Not to any female students in the University where I spend most of my time (have I mentioned that one of my biggest customers is American University? And my company signed the contract with them to put me dedicatedly as a network and security consultant).
I'm not falling in love to any secretaries in my office either.
But to OpenBSD. I'm in love with OpenBSD.
It's funny since I have been with OpenBSD from version 3.2. But I have never been using it for something useful other than as firewall to protect my home lab or PC labs in my office. Curse me!
Have you ever seen the movie where two best friends fall in love after several years of their friendship? They didn't have the feeling before, until one incident happened and clicked their mind?
It happened to me too. Couple of days ago I re-arranged my book shelf and found the Absolute OpenBSD book from Michael Lucas. I started reading the book and some strange feeling came to me. My hand was shaking, my heartbeat became faster and faster, I could hardly breathe... The book is so good and made it really hard for me to stop reading. OpenBSD rocks! How come I have just realized that OpenBSD is so beautiful after being with it for almost 2 years?
Easy to install yet provide minimum and secure default packages, BSD airtool for wireless auditing, BSD ports mechanism, scrubbing and bandwidth management, and nice T-shirts for only $20!
So since yesterday, I started installing this OS in several PCs. One will be my next NTP server, one will be my Squid server, and one installation in Sun hardware for testing. And btw, finally I received my Acer TravelMate notebook that I gave to my company for repair. It took them almost 2 months to fix it. Well the problem was only with the charger but with free repair cost I should not complaint, should I?
Now I'm trying to install Gentoo and OpenBSD in that notebook. I have finished the BSD part, and now waiting for my Gentoo stage 1 installation to build my base system. The objective is clear: dual-boot notebook with wireless tools in both OS.
Gento... is just like my first wife. And OpenBSD, is just like another girl I have a crush with after having couple of years marriage.
Thanks to you, Michael.
Hey, this post should be about configuring Cisco PIX Firewall.
The part where I should explain how people can connect to internal servers from the Internet. Well, after completing 3 blogs, several installation of OpenBSD, and about 9 hours Lord of The Rings DVDs non-stop, looks like the next thing I need to do is to hit my bed.
Until our next meeting...
Wednesday, February 09, 2005
In privilege mode, we still can't modify the configuration but we can upgrade the software, reload, and run some debug for troubleshooting. Since this is a new firewall, there is no password to switch from user mode to privilege mode.
Now let's go to configuration mode, by typing 'configure terminal'
In PIX, you don't have to type the complete command. As long as the word we type is unique pointing to only one command, PIX will accept the command.
Firewall_name(config)# is global configuration mode prompt where normally in Cisco IOS we can configure only parameters that affect the device globally. For example, in Cisco router, in global mode we configure the name of the device. And to configure the IP address for one interface, you must go to that interface configuration mode and get the router(config-if)# prompt.
But this is not the case with PIX, global config mode is the only mode available to configure the firewall.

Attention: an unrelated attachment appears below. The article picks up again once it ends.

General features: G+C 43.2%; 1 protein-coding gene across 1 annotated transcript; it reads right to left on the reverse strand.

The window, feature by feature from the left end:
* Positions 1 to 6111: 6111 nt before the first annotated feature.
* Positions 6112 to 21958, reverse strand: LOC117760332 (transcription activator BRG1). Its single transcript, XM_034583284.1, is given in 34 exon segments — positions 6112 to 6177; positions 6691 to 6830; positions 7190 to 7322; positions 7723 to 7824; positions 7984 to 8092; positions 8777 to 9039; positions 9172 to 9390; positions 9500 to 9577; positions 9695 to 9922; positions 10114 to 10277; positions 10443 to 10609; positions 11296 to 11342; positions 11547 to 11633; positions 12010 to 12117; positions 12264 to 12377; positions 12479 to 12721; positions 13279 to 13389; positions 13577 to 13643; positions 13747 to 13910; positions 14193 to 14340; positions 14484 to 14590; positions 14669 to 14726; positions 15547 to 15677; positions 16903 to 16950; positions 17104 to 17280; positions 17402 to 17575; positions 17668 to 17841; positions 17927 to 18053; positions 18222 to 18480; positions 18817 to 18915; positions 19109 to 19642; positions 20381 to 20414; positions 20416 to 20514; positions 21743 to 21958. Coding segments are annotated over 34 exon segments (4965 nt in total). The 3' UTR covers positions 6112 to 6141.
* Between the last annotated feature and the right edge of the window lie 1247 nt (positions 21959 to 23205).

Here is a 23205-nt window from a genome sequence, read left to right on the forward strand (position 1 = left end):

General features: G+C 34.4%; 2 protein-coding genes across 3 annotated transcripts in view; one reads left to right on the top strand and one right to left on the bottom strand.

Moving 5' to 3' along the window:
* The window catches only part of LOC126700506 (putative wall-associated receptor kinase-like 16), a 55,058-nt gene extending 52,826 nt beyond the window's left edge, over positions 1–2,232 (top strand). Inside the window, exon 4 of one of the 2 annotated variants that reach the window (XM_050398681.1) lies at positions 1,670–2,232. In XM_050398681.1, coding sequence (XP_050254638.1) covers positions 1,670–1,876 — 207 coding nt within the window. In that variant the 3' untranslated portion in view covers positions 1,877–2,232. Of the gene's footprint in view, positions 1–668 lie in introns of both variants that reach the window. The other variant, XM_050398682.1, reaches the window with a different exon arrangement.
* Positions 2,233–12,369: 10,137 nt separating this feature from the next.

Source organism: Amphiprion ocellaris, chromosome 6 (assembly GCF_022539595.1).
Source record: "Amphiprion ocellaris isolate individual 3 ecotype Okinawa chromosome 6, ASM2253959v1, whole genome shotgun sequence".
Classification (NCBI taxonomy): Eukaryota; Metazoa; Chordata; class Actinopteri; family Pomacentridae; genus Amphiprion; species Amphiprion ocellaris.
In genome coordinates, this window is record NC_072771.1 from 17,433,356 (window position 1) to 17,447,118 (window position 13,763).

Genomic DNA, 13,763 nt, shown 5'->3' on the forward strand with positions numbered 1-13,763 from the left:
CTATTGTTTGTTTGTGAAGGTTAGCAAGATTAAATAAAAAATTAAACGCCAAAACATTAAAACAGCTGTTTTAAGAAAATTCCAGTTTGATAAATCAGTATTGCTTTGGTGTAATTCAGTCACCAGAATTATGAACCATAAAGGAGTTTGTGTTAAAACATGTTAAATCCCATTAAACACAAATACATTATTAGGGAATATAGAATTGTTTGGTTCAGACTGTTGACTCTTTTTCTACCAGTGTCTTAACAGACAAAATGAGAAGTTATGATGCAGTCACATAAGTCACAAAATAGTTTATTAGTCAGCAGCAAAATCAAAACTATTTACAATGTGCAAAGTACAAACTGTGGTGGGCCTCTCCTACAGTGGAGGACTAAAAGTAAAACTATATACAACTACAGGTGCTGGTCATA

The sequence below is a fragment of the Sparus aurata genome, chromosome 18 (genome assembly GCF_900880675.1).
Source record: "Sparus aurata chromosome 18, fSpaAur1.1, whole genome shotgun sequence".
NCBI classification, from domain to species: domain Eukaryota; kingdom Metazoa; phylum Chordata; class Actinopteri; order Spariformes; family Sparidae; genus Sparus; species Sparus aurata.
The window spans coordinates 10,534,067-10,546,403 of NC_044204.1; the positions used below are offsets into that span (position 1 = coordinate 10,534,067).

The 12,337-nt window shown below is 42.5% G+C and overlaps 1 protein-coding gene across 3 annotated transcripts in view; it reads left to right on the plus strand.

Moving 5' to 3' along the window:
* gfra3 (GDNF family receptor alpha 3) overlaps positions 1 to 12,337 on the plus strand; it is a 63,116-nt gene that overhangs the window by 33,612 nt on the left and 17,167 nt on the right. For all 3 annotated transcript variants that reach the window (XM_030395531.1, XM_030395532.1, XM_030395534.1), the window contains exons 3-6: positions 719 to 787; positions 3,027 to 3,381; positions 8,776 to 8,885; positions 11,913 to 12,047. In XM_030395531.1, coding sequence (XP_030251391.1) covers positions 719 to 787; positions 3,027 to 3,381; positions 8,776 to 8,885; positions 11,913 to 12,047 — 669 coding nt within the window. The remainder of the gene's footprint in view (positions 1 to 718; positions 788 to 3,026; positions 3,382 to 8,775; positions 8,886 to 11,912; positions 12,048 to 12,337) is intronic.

By default the interfaces are disable, so let's enable them:
pixfirewall(config)#interface ethernet0 auto
pixfirewall(config)#interface ethernet1 auto
Auto means the interface will negotiate the hardware speed automatically with the hub/switch where it's connected to.
Let's give the IP address to the interface, accordingly to the external network and internal network, using interface alias name:
pixfirewall(config)#ip address outside 22.214.171.124 255.255.255.0
pixfirewall(config)#ip address inside 192.168.1.1 255.255.255.0
All hosts in internal network need to use PIX inside interface IP address as default gateway. PIX itself needs to know its default gateway to send the traffic to external network or Internet, so let's specify the gateway (for example, Internet router ethernet IP address):
pixfirewall(config)#route outside 0.0.0.0 0.0.0.0 126.96.36.199
Now, unless we are freaks who have enough public IP for Internal network, I assume we use private IP so we need to NAT them to be able to go to the Internet.pixfirewall(config)#nat (inside) 1 0 0
pixfirewall(config)#global (outside) 1 188.8.131.52
How to read 'nat' command: any network behind interface inside (0 0 means 0.0.0.0 0.0.0.0) will be translated based on rule number '1' in any interfaces set with 'global'
How to read 'global' command: in interface outside, set translation rule number '1' so any network NAT-ed with this rule will be translated as 184.108.40.206 IP address.
We can also use PIX firewall outside interface IP address as translation IP.
pixfirewall(config)#global (outside) 1 interface
It means: inside network (in this case 192.168.1.0/24) will be translated to interface outside IP address (220.127.116.11) when they try to go to the Internet.
We can also use range of public IP address to translate internal network:
pixfirewall(config)#global (outside) 1 18.104.22.168-22.214.171.124
You know what?
That's the only configuration you need to connect your internal network to the Internet. Just try to connect one PC on internal network, give IP address and default gateway accordingly, and this PC should be able to go to the Internet. Obviously you need to have Internet line and proper DNS setting but I won't discuss it because you are so lame if you don't know this!